County official interested in natural stream repair

May 13, 1994|By Andrea F. Siegel | Andrea F. Siegel,Sun Staff Writer

The county's chief environmental officer yesterday said he wants to use natural materials in a $225,000 effort to shore up the eroded banks of county streams this fall.

Using natural materials would cut stream repair costs by half, said Tom Andrews, land-use and environmental officer. He said he would like to start soliciting contractors for the repairs next month, if the County Council puts money for the effort in the budget.

The approach using natural materials -- stones, uprooted tree trunks and vegetation -- has worked elsewhere to repair local streams. Cowhide Branch, a tributary of Weems Creek in Annapolis, was severely eroded, even before a dam collapsed in it last March, said Robert Sheesley, co-owner of Brightwater Inc., which did the repair work. The company rebuilt a 1,500-foot section of Cowhide Branch.

The same type of work could help several county streams, said Mr. Andrews.

"One or two creeks a year is what I'd really like to do," he said.

His office hopes to repair another Weems Creek tributary in Annapolis, Dividing Creek in Arnold, and parts of Sawmill Creek in Glen Burnie.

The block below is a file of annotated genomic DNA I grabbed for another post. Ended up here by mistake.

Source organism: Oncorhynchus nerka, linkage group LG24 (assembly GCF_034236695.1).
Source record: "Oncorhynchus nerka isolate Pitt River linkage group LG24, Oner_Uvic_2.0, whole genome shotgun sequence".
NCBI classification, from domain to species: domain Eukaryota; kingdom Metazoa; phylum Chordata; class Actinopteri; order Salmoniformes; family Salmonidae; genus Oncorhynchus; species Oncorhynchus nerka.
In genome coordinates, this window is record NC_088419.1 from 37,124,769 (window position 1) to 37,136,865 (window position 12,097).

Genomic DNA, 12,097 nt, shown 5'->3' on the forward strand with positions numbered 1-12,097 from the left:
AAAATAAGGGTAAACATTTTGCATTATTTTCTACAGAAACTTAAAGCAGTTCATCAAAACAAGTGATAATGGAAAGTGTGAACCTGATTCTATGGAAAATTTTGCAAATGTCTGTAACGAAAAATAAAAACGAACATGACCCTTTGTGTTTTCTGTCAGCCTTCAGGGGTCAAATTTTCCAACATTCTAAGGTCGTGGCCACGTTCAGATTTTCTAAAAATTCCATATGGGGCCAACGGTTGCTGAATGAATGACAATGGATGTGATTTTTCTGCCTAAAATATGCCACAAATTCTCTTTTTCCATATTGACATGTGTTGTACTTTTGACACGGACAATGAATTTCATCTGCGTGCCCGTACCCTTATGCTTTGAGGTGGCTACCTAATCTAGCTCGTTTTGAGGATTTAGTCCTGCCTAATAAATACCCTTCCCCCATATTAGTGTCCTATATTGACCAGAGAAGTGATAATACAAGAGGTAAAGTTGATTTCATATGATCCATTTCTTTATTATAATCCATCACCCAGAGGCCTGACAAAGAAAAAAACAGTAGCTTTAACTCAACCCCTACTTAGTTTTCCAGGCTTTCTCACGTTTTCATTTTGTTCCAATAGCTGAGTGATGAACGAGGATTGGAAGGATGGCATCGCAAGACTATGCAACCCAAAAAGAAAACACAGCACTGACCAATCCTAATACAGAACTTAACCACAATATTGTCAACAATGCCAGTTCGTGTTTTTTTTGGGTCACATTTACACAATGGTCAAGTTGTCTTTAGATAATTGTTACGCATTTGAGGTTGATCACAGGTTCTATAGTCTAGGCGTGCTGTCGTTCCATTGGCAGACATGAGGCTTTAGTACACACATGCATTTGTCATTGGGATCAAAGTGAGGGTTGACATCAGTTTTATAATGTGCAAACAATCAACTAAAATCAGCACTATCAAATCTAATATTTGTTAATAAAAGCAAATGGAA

Currently, the county is monitoring the changes at Cowhide Branch and may have another 100 feet of the narrow creek rebuilt.

As development continues in the county and housing lots replace fields, creeks become conduits for storm water and construction silt runoff. The speed and volume of water during heavy storms gouges the banks, widens the stream bed, sends dirt downstream and uproots trees.

That's what had happened to Cowhide Branch. Further damage occurred when a wall of dirt and debris from the storm water pond behind the Annapolis Mall cascaded into it. The creek was rebuilt to channel water coming from that pond -- though at least three other runoff ponds drain into it as well.

Though many support using natural materials, many on yesterday's tour of Cowhide Branch remained skeptical. On the tour, one of many led by Brightwater and the county, people wondered if preventing a stream from becoming overloaded with rushing water and sediment, and allowing it to repair itself might work just as well.

"There's no definitive answer," said Steve Carr of the Severn River Association. "If we could have been assured that there would have been no more sediment coming into Cowhide Branch, would nature have taken care of it?"

Mr. Sheesley said it would have taken years for the creek to develop the necessary capacity. The rivulets that were developing were inefficient for carrying storm water.

Baltimore Sun Articles
Please note the green-lined linked article text has been applied commercially without any involvement from our newsroom editors, reporters or any other editorial staff.